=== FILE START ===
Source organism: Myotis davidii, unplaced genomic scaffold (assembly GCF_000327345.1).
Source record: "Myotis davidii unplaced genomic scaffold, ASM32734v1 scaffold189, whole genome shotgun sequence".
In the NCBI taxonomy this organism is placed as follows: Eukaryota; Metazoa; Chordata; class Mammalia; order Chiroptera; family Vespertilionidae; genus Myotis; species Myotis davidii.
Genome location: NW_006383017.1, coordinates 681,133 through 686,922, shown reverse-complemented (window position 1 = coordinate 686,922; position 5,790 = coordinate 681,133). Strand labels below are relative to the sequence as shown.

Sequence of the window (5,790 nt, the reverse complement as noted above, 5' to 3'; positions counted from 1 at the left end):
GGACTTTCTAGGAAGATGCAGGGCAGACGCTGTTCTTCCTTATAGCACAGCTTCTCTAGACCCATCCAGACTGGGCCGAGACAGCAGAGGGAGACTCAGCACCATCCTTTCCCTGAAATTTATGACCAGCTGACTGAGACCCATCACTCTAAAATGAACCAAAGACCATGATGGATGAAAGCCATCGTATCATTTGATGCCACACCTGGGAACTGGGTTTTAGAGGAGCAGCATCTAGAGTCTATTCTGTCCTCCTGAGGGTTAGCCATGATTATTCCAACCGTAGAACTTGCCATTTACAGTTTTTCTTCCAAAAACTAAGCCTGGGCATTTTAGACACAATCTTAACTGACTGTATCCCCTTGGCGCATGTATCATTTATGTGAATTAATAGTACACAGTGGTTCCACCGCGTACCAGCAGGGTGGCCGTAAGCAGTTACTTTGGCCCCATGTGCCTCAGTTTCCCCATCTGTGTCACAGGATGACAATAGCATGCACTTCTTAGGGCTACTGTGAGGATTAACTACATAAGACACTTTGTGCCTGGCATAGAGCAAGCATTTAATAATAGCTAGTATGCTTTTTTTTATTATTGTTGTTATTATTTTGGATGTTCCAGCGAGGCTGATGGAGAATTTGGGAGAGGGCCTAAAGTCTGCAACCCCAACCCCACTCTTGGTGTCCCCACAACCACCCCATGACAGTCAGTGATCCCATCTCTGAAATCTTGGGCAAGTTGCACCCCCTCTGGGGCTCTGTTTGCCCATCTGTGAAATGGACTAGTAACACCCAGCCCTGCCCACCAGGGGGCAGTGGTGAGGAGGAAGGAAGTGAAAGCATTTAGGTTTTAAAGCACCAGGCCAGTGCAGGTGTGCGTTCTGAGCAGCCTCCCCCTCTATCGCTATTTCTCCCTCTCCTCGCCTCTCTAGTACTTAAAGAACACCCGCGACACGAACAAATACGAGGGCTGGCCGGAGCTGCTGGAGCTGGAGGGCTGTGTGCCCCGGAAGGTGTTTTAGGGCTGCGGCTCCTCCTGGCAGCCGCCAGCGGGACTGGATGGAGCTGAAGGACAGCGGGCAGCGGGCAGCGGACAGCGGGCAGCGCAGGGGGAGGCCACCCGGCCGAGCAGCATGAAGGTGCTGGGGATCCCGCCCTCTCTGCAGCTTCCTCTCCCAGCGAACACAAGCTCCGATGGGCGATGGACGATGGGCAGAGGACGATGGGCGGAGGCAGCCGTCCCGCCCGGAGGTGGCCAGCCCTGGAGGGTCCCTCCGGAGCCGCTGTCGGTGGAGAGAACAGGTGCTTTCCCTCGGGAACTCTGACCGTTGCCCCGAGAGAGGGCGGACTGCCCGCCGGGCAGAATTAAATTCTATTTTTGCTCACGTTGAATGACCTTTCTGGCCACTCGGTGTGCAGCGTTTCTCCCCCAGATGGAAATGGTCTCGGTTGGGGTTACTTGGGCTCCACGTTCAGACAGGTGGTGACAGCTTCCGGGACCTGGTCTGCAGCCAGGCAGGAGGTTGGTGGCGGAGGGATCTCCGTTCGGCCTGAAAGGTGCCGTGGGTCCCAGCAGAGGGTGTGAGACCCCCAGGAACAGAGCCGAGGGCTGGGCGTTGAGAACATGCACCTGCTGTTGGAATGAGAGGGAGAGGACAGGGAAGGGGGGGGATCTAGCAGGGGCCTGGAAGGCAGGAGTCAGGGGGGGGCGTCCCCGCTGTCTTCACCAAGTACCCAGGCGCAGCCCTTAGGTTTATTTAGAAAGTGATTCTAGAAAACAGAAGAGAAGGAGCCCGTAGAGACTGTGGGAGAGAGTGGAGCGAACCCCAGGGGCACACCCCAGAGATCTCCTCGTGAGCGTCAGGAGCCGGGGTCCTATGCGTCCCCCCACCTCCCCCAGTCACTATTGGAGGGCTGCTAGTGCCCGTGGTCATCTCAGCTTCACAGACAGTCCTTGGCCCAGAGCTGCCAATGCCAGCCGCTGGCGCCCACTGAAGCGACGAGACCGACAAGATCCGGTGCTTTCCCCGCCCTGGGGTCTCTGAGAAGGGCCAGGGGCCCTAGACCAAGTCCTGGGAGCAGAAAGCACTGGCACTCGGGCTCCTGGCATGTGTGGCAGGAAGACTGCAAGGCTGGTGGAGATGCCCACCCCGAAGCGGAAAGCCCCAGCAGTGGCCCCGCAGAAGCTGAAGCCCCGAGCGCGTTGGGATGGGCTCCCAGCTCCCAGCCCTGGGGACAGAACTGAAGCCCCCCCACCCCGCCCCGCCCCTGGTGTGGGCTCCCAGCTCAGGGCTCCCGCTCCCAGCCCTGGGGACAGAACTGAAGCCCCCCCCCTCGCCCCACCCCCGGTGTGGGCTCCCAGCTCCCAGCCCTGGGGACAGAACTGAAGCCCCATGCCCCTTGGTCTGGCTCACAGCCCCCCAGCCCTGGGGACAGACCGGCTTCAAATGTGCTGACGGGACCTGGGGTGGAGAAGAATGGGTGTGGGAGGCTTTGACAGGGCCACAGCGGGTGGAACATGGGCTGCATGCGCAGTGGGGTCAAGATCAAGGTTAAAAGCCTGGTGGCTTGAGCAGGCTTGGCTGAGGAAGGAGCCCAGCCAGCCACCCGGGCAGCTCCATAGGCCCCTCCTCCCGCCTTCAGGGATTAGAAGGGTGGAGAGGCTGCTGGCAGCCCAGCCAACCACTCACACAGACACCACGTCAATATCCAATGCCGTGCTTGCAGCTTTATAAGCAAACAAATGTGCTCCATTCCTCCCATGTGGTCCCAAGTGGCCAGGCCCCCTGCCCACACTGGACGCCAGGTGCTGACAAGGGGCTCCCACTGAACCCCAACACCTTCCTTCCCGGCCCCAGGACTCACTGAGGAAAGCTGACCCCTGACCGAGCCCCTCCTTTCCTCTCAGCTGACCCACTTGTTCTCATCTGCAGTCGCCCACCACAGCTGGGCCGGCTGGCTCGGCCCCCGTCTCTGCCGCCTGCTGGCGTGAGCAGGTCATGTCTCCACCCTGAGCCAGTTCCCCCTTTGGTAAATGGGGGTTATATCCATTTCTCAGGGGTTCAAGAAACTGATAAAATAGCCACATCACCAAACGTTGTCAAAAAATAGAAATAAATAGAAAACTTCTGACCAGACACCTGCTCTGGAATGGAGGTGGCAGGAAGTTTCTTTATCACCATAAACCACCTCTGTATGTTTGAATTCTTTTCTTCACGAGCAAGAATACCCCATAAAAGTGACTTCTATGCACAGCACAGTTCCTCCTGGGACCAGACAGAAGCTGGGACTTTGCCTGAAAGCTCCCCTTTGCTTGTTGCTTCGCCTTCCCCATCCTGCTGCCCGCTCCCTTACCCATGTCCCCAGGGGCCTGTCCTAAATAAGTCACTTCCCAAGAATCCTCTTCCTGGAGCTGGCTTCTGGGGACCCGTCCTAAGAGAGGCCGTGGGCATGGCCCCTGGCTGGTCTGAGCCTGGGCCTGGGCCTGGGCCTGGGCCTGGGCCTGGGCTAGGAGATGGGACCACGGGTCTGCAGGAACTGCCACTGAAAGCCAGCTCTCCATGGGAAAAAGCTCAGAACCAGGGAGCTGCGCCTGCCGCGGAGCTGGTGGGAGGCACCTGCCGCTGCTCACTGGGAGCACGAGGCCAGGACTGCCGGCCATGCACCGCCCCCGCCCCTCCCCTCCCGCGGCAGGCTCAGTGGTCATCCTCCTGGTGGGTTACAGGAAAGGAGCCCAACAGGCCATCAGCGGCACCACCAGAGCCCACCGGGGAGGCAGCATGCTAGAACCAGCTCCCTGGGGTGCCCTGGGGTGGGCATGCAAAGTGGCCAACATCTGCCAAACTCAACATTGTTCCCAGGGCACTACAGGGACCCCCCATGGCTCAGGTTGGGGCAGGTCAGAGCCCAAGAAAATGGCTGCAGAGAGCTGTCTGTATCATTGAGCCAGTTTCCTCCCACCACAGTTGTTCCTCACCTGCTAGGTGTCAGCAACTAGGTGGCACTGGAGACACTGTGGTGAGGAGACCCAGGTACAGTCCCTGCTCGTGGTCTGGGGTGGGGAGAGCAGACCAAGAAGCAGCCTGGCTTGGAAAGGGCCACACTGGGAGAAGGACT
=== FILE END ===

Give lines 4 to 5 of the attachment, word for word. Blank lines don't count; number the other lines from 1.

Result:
Genome location: NW_006383017.1, coordinates 681,133 through 686,922, shown reverse-complemented (window position 1 = coordinate 686,922; position 5,790 = coordinate 681,133). Strand labels below are relative to the sequence as shown.

Sequence of the window (5,790 nt, the reverse complement as noted above, 5' to 3'; positions counted from 1 at the left end):